President Emmanuel Macron of France has urged “swift clarification” on Brexit after the resignation of UK Prime Minister Theresa May.
He stressed the need to “maintain the smooth functioning of the EU”, as the European Commission ruled out any change to Brexit policy.
Mrs May is stepping down after failing to get her Withdrawal Agreement through Parliament three times.
Mr Macron also joined EU leaders in paying tribute to Mrs May’s “courage”.
The Withdrawal Agreement was reached with the EU in November after arduous negotiations.
What are EU leaders saying?
The European Commission made clear it would work with Theresa May’s successor but that there would not be any changes to the Withdrawal Agreement.
“[EU Commission] President [Jean-Claude] Juncker followed Prime Minister May’s announcement this morning without personal joy,” said Commission spokesperson Mina Andreeva.
“The president very much liked and appreciated working with Prime Minister May and, as he has said before, Theresa May is a woman of courage for whom he has great respect.
“He will equally respect and establish working relations with any new prime minister, whoever they may be, without stopping his conversations with Prime Minister May. And our position on the Withdrawal Agreement and anything else has been set out. There is no change to that.”
In an interview before Mrs May’s resignation, Mr Juncker asked: “How could anybody else achieve what she couldn’t?”
The UK’s previous prime minister, David Cameron, clashed with Mr Juncker over the EU budget and other issues before arguing – unsuccessfully – to stay in the EU in the 2016 referendum.
Reflecting on that vote, Mr Juncker told the German public broadcaster ARD: “If you tell people for 40 or 45 years ‘we’re in it, but not really in it’, we’re part-time Europeans and we don’t like these full-time Europeans, then you should not be surprised if people follow simple slogans once they’re asked to vote in a referendum.”
He also accepted that the EU had “failed” by not adopting “the position that was necessary”. “Abstention is not a position,” he said.
A statement from the French president’s office said: “The principles of the EU will continue to apply, with the priority on the smooth functioning of the EU, and this requires a rapid clarification.
“At a time of an important choice, votes of rejection that do not offer an alternative project will lead to an impasse.”
In other EU reaction:
- German Chancellor Angela Merkel said her country would keep working toward an “orderly” Brexit, adding that her government would “continue to make every effort to ensure that there is a good partnership with Great Britain”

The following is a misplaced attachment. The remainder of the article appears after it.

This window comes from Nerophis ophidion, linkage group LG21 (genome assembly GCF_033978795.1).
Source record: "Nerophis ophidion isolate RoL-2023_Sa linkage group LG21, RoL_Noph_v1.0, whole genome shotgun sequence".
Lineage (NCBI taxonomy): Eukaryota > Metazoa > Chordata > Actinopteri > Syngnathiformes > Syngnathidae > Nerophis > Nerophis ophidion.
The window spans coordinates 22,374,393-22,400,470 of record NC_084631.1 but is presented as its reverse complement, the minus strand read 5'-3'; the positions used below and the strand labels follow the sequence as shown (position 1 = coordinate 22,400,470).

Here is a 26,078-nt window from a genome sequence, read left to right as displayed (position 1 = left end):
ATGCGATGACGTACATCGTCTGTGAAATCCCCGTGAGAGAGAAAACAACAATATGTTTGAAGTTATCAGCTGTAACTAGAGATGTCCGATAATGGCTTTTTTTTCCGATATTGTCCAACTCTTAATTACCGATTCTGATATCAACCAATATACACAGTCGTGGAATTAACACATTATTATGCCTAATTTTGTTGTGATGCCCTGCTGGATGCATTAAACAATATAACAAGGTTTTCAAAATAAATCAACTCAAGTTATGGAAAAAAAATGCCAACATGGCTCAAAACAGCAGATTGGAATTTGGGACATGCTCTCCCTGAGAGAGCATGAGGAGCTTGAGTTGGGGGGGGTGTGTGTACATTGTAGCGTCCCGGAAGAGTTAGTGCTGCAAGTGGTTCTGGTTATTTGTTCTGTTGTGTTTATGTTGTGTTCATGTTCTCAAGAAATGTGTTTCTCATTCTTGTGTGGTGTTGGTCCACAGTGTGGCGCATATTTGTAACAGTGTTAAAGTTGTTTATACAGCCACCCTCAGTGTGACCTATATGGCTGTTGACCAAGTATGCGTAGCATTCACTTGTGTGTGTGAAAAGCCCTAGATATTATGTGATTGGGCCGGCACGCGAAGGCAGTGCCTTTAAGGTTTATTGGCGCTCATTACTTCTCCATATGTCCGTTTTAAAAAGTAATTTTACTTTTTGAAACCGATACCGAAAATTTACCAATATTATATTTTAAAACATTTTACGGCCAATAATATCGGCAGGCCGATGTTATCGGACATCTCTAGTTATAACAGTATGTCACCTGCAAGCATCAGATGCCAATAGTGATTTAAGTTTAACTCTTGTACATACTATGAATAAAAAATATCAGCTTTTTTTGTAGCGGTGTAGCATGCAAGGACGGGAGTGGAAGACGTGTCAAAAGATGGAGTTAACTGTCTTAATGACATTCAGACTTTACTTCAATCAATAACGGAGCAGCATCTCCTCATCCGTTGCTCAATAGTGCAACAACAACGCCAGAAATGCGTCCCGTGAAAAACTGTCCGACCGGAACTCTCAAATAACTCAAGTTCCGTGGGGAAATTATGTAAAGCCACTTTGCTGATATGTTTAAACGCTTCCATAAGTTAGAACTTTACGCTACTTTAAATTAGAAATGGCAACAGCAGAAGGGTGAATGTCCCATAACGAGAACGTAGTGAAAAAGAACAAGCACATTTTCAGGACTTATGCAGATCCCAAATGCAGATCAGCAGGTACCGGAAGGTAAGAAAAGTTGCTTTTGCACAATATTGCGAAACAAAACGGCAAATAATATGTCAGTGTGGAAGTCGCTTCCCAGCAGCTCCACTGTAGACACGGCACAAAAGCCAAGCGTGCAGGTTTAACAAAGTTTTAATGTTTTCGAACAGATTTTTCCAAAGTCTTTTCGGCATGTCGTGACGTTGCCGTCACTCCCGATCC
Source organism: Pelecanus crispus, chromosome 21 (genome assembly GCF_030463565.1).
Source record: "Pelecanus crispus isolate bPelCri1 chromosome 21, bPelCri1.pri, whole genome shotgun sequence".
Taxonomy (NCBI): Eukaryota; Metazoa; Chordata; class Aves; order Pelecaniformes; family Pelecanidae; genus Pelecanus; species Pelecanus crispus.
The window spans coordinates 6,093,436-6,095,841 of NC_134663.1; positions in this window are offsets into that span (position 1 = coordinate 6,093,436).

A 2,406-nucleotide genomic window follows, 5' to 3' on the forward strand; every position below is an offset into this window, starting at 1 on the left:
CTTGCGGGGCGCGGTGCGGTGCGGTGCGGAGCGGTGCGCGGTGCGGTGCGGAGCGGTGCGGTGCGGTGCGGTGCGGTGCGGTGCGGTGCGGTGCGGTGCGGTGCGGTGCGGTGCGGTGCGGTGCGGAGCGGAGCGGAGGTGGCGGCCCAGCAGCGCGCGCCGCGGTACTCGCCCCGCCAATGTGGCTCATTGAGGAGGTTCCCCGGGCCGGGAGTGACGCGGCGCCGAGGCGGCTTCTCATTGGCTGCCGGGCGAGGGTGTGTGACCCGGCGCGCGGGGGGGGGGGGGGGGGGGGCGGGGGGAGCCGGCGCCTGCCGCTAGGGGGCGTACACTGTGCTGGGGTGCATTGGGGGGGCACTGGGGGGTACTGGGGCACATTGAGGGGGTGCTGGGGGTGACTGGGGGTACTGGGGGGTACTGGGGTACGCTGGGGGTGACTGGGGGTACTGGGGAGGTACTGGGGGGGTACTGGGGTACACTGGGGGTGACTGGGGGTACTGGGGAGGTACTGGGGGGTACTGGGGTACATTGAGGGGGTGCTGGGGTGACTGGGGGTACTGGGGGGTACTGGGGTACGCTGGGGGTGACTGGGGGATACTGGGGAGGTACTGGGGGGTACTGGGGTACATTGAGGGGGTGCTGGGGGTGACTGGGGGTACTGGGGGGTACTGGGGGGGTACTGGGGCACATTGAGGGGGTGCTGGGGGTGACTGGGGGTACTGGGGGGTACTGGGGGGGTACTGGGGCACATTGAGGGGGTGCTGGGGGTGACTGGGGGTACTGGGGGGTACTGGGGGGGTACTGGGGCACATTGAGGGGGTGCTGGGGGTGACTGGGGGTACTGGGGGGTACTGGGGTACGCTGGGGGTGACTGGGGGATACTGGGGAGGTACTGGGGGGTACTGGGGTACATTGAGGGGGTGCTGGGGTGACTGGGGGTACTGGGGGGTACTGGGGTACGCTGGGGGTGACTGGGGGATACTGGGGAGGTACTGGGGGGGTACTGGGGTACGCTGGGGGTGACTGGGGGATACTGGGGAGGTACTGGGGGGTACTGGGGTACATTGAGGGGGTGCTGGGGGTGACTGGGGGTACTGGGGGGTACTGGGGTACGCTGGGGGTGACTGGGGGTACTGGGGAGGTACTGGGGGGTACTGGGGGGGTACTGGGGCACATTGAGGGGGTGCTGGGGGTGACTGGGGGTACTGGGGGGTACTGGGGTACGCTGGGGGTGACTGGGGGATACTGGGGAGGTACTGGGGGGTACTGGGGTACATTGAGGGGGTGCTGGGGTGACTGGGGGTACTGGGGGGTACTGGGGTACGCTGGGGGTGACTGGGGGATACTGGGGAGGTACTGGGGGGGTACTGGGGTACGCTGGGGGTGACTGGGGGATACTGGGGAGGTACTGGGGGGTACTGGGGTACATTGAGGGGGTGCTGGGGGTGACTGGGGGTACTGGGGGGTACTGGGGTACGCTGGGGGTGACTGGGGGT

- EU chief Brexit negotiator Michel Barnier voiced “full respect” for Mrs May, “for her determination, as Prime Minister, in working towards the UK’s orderly withdrawal from the EU”
- Dutch Prime Minister Mark Rutte stressed that the Withdrawal Agreement remained “on the table”
- Irish Taoiseach (prime minister) Leo Varadkar thanked Mrs May for “agreeing with us to retain and strengthen the Common Travel Area”, which ensures reciprocal rights for Irish and British citizens in each other’s countries. That arrangement, he said, would “withstand Brexit whatever form it takes”
EU respect tinged with frustration
By Adam Fleming, BBC News, Brussels
The EU establishment, like everyone, marvelled at Theresa May’s amazing ability to stay standing.
“If you’re a lion tamer you’re going to get bitten,” said one diplomat this morning. They were grateful that she respected the rules of the negotiations and didn’t rock the boat on other EU business.
EU leaders would bolster her position when things got tough – a photo-op here, some complimentary words there. But they weren’t prepared to compromise on the big one – the backstop to prevent a hard border between Ireland and Northern Ireland – because they think it’s already a compromise.
They think it took her too long to realise – or admit – that the UK’s economy required something that looked like a customs union. And they were amazed at her regular misreading of her own party and parliament.
EU Brexit negotiators have been war-gaming potential replacements for weeks and the scenario that seems to have been considered most seriously is a Prime Minister Boris Johnson asking for changes to the backstop that cannot be granted, and then blaming the EU.
But there’s been no formal discussion about what comes next. That will probably happen at a summit of leaders next week, supposedly about appointments to the EU’s top jobs and now inevitably about Brexit.
What happens to Juncker himself?
Mr Juncker will be replaced by a new Commission chief – not yet chosen – in November. New leaders will be chosen for all the EU institutions after the 23-26 May European elections.
He belongs to the centre-right European People’s Party, the bloc which won the last European elections in 2014.
He voiced hope that the UK would leave the EU by 31 October – the new deadline set by EU leaders. The UK did not meet the planned 29 March deadline as exit terms had not been ratified.
Mr Juncker denied that the UK Brexit vote was a personal defeat for him.
“Nobody listens to me in Britain anyway. They should, but they don’t. There was nobody in Britain who confronted the lie with the incontrovertible truth,” he said.